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[SEAOC] RE: [SEAOC] Rigid frame with masonry walls[Subject Prev][Subject Next][Thread Prev][Thread Next]
- To: seaoc <seaoc(--nospam--at)power.net>
- Subject: [SEAOC] RE: [SEAOC] Rigid frame with masonry walls
- From: "Sprague, Harold O." <SpragueHO(--nospam--at)bv.com>
- Date: Tue, 13 Aug 96 14:45:00 PDT
- Encoding: 66 TEXT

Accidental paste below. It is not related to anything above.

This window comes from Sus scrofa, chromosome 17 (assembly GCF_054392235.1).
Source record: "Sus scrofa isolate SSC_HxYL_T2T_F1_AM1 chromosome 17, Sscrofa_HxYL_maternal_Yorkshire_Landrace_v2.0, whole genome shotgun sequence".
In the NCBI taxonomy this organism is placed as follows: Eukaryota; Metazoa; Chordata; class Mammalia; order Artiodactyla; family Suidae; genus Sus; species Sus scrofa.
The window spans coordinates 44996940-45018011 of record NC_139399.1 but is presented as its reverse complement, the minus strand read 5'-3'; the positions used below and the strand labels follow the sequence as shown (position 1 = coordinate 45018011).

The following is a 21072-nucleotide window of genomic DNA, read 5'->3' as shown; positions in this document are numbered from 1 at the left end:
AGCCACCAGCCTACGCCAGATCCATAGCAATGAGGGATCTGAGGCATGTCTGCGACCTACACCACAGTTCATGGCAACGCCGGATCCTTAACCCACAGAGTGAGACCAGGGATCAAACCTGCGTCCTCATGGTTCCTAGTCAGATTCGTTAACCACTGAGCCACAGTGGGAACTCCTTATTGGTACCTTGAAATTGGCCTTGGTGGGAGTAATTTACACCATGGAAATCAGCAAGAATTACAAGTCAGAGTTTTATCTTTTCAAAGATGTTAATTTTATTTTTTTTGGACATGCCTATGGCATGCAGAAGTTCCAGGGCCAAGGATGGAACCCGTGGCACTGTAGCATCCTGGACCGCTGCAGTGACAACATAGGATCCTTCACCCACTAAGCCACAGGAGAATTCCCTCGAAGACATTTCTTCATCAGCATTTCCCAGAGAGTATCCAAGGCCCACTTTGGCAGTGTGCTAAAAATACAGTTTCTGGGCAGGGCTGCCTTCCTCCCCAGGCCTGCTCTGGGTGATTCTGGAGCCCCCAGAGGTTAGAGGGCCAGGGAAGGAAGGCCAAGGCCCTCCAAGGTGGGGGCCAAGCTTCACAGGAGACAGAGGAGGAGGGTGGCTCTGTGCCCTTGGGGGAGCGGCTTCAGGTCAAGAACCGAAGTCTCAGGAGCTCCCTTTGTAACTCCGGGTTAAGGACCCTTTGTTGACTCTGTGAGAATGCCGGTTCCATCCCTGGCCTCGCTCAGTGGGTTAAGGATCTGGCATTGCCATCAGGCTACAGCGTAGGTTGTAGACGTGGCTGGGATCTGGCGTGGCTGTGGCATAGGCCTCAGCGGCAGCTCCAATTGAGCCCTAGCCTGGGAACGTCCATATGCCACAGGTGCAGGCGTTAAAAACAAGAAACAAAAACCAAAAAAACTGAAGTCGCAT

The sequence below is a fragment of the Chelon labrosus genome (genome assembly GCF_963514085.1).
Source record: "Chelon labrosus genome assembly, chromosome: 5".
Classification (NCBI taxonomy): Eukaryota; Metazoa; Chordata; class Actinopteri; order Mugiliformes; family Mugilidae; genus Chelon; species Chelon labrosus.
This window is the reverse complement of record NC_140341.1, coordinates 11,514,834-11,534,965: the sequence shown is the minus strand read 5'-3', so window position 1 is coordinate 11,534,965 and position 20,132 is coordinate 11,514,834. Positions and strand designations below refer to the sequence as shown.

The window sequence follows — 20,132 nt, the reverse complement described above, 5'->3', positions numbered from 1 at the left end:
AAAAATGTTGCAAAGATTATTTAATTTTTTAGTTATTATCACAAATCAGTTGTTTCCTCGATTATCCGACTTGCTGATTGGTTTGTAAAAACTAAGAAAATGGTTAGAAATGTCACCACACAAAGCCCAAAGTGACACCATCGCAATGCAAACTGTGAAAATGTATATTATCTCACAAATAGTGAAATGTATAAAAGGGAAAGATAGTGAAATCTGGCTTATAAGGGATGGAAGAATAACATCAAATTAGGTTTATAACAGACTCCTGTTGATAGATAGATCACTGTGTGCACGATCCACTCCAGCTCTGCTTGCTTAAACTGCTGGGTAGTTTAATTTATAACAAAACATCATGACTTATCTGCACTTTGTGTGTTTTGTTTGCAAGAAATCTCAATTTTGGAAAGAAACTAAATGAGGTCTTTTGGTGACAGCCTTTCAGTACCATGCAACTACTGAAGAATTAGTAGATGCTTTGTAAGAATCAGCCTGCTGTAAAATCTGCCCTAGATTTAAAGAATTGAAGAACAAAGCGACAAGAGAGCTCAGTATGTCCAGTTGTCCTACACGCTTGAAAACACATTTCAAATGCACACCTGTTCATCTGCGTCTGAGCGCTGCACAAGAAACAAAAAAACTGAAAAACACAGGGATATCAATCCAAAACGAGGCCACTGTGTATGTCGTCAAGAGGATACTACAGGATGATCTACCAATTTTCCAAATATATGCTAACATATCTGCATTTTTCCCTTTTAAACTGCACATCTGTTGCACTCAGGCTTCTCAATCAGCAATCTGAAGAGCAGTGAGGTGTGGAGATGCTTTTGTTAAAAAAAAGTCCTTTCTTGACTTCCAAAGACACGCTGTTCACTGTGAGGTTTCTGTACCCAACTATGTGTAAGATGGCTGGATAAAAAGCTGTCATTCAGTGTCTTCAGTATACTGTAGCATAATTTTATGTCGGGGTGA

Prefabricated metal buildings routinely employ masonry walls and rigid frames. Proper allowance for lateral drift and deflection must be made. This tends to be a serviceability problem as opposed to structural as long as the connections allow differential in plane movement. (i.e. provide masonry expansion joints within 18" of the corner of the building) Out of plane force resistance for the masonry wall is generally provided by the steel building unless you are designing a short masonry wall in which case it is usually cantilevered from the foundation. Guidance for serviceability can be obtained from the AISC Design Guide #3 "Serviceability Design Considerations for Low-Rise Buildings". Note that a 10 year wind is used for serviceability. Use the ASCE 7-95 for the 10 year wind as opposed to the AISC Design Guide #3 rule of 75% of the 50 year wind. Greater care must be employed when seismic loads govern because of the amplification requirements for deformation compatibility. But if it is a low seismic high wind area, simply provide detailing and joints to allow for the calculated differential in plane movement. A number of connectors are available (Re: Heckman, Hohmann & Barnard, and AA) Look at the AA400 with the AA401C as an example of a connector that allows differential in plane movement while resisting out of plane forces. This is also the connector of choice for differential seasonal and thermal movement. Also bear in mind that the brick will have to move parallel differentially from the block. Avoid truss reinforcing. Harold Sprague Black & Veatch spragueho(--nospam--at)bv.com ---------- From: seaoc To: seaoc Subject: [SEAOC] Rigid frame with masonry walls Date: Tuesday, August 13, 1996 2:14PM Question: Is it practical to provide a high bay single story building with steel rigid framing and masonry walls? I've seen buildings detailed this way, but I question whether the masonry can handle the lateral movements to develop rigid frame action if it is tied to the steel frame. I am currently working on a building with a 3-ton bridge crane, to be steel framed with masonry veneer (brick/CMU). While a rigid steel frame could handle the loads, I am inclined to go with a braced frame to prevent damage to the masonry. Has anyone encountered a rigid frame building with masonry walls which has had damage due to the frame movement due to lateral loads? (This structure is in a low seismic area but potential hurricane winds.) ... ...
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